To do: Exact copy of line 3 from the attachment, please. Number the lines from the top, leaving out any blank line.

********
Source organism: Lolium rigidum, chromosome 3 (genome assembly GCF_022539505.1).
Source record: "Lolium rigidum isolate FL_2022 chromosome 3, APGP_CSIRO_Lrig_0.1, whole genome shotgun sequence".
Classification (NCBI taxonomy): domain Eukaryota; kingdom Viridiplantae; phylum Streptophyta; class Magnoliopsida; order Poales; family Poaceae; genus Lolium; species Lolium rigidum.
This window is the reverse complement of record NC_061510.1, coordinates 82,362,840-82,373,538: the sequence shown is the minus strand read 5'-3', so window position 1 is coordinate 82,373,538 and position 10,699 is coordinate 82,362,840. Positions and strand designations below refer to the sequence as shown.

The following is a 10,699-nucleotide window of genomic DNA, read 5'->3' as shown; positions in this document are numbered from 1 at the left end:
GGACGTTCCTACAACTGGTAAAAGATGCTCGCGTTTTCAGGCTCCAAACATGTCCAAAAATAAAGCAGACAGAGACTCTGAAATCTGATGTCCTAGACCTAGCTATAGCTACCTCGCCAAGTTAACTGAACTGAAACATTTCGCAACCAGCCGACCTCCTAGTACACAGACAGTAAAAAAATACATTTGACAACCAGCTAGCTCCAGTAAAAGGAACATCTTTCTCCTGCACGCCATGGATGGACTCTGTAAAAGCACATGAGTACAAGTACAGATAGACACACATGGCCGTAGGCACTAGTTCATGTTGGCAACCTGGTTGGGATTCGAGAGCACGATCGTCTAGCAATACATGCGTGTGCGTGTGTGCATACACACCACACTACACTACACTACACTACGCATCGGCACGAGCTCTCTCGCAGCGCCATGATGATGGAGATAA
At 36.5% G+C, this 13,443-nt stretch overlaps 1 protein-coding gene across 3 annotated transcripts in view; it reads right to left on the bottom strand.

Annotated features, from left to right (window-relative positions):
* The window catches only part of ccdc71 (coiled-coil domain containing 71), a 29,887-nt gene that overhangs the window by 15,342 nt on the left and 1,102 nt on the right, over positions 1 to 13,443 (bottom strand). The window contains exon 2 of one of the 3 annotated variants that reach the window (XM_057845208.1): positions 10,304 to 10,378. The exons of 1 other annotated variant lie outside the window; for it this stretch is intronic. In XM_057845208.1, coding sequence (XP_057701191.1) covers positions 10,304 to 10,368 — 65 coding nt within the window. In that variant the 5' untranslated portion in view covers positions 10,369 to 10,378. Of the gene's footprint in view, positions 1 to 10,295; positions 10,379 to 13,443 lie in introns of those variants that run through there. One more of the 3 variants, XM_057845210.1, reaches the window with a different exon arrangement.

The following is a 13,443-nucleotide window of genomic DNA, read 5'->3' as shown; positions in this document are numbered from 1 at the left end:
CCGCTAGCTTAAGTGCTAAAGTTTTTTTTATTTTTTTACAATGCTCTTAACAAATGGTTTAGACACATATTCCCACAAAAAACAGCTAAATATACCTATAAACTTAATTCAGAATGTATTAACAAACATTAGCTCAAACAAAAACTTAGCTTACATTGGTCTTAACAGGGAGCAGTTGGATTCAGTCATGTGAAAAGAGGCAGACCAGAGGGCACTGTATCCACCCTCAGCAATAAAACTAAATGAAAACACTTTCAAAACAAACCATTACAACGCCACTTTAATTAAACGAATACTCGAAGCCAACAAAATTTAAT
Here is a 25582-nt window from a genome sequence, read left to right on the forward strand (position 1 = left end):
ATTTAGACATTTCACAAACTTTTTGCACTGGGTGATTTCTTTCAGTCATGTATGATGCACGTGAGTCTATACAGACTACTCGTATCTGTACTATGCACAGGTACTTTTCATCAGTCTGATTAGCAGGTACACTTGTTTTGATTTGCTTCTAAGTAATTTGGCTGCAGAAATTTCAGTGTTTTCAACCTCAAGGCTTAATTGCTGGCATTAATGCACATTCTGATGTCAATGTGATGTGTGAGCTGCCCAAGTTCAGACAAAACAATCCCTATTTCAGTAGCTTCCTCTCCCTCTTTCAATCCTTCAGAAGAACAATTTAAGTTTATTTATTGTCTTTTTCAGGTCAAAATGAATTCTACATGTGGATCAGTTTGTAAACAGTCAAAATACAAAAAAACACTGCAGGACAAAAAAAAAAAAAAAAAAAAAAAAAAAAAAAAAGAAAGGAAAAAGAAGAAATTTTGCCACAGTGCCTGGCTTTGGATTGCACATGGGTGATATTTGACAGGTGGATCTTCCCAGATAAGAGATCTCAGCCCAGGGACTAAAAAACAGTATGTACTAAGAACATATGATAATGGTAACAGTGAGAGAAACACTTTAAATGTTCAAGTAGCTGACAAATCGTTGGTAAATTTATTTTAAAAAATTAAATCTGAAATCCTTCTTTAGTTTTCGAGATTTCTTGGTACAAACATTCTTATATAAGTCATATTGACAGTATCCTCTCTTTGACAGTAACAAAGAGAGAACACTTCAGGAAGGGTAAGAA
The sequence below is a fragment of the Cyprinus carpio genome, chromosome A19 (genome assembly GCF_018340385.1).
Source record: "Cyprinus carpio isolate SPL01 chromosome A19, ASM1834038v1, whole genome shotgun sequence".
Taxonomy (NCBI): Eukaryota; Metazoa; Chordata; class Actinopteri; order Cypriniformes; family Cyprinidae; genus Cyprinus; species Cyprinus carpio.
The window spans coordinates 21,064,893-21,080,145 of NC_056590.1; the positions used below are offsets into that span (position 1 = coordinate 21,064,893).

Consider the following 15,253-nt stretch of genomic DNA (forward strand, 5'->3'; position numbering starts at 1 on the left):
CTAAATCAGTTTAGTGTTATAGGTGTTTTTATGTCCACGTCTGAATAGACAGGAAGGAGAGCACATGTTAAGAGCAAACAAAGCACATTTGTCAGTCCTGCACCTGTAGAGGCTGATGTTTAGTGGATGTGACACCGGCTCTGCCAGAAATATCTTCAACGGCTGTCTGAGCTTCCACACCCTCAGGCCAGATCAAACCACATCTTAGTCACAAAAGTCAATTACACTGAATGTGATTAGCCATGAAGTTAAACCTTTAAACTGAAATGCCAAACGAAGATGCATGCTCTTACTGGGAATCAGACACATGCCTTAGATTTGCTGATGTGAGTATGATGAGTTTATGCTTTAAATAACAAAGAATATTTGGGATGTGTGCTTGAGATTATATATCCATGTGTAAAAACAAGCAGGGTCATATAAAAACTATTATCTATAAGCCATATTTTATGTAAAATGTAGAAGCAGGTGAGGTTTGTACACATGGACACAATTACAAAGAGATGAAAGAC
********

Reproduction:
Classification (NCBI taxonomy): domain Eukaryota; kingdom Viridiplantae; phylum Streptophyta; class Magnoliopsida; order Poales; family Poaceae; genus Lolium; species Lolium rigidum.